Water-column Biogeochemistry and Physics in Shelf Seas
C. Davis (UoL), E. Cavan (UoS), C. Ostle (UEA), C Williams (NOC)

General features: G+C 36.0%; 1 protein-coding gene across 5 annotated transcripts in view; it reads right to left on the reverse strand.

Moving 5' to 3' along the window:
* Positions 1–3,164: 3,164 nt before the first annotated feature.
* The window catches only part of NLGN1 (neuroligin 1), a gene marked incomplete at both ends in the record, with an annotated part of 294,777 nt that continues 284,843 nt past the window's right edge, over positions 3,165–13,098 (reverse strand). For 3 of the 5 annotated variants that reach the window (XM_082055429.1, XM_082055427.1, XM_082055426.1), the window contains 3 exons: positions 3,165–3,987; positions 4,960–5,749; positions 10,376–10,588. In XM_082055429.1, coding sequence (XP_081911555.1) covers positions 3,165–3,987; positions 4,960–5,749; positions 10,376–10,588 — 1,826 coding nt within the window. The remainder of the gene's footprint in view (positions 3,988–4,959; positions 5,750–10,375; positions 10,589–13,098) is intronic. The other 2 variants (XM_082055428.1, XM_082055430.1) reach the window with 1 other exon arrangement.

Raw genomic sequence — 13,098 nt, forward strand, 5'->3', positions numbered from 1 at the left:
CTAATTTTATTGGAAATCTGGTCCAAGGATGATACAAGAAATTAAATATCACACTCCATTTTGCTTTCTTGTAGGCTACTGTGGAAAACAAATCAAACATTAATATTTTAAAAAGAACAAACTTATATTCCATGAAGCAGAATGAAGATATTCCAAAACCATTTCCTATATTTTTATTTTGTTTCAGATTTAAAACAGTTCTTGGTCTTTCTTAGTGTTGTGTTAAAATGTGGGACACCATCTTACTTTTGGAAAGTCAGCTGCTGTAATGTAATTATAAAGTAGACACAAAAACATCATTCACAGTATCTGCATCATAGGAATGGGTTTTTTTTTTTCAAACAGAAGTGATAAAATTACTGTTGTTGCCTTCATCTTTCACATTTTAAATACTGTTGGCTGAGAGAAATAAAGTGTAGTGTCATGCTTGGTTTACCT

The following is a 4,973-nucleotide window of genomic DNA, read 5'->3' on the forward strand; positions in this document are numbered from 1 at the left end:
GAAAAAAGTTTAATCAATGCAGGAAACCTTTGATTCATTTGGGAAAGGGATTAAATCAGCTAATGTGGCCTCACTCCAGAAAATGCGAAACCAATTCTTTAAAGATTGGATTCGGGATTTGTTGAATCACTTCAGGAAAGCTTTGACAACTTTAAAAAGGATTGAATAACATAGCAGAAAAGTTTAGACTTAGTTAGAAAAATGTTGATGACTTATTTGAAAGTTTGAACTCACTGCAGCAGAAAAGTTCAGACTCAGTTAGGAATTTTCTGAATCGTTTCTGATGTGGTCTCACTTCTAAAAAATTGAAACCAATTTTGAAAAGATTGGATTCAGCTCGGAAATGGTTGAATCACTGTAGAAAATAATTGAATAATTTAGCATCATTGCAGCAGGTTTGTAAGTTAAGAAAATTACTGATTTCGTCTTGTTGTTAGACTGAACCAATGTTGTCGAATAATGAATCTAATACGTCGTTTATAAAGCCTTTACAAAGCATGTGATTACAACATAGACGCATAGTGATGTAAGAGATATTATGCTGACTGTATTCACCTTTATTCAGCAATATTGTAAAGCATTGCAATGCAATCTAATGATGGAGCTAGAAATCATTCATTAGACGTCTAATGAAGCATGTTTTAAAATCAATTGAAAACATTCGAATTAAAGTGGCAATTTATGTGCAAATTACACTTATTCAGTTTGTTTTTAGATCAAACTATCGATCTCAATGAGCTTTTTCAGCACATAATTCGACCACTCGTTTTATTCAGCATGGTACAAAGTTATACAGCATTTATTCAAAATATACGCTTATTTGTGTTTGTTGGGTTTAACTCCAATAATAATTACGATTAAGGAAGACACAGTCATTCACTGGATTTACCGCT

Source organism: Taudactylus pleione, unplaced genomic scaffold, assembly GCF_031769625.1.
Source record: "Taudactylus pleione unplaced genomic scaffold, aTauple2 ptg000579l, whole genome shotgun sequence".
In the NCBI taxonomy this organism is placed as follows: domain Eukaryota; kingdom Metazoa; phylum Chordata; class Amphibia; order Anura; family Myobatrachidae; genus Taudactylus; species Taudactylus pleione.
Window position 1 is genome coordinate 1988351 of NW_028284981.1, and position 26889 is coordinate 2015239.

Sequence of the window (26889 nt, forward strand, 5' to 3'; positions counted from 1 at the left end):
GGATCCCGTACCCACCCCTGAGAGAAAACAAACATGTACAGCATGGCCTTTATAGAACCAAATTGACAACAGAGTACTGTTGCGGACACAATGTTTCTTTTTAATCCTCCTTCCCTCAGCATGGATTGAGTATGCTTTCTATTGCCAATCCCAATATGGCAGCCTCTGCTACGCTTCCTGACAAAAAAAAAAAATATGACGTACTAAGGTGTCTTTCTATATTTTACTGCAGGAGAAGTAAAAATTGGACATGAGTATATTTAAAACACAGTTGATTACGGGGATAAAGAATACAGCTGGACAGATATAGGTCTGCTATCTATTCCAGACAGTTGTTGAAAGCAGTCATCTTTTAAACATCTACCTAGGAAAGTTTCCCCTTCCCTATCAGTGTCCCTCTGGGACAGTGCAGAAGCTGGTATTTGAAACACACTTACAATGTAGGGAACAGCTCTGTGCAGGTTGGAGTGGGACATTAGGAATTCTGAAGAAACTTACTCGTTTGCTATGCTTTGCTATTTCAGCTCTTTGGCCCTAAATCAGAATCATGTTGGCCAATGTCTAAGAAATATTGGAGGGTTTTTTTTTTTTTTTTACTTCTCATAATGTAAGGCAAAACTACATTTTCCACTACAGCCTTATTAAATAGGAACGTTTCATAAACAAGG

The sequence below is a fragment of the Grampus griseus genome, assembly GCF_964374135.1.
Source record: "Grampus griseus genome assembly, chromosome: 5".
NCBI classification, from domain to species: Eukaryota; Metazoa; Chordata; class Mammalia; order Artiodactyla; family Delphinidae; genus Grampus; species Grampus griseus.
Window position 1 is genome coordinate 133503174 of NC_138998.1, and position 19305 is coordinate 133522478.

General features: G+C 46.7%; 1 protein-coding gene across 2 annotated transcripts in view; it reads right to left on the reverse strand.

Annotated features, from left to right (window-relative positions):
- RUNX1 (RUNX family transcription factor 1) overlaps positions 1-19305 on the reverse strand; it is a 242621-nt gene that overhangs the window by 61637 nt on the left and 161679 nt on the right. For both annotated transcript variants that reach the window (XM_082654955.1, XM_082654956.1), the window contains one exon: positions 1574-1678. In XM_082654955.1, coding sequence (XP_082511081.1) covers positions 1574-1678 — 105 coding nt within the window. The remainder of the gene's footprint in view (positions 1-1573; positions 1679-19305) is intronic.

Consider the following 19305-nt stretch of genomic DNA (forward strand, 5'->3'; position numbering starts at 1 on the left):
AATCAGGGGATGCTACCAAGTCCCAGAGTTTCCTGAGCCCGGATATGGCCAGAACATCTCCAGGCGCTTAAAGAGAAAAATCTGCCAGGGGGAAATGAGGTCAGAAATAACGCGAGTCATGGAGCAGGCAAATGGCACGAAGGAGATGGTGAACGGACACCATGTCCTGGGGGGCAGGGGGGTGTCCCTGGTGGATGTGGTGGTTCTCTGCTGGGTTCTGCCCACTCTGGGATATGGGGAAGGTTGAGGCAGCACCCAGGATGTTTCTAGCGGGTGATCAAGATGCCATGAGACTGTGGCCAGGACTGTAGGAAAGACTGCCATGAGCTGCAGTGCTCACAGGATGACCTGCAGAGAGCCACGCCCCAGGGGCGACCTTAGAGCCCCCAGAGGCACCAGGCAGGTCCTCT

Shelf seas support up to 35 % of ocean primary productivity and 90 % of world fisheries while representing less than 7 % of the surface ocean area. They are therefore important regions in terms of ocean biogeochemical cycles, climate and policy. Understanding physical, biogeochemical and biological processes and how they are coupled in both temperate and polar shelf seas is an important challenge in oceanography. An array of methods including ship-based observations, autonomous sampling, remote sensing and modelling are being employed by a number of UK research programmes and projects to help improve our understanding of shelf sea processes, focusing on cross-shelf fluxes of mass, energy and constituents, internal biogeochemical cycling of elements, benthic-pelagic exchange, air-sea fluxes, riverine inputs, and the influence of physical processes on ecosystem dynamics. The ultimate goal is to better understand the physical and biogeochemical mechanisms that sustain high rates of productivity and drive carbon export in shelf seas and how they might be affected by future climate change, thus better informing policy and marine resource management. Contributions are invited from across these disciplines, where observational, experimental and/or numerical studies are used to address the coupling of physical, biogeochemical and biological processes in the shelf sea environment.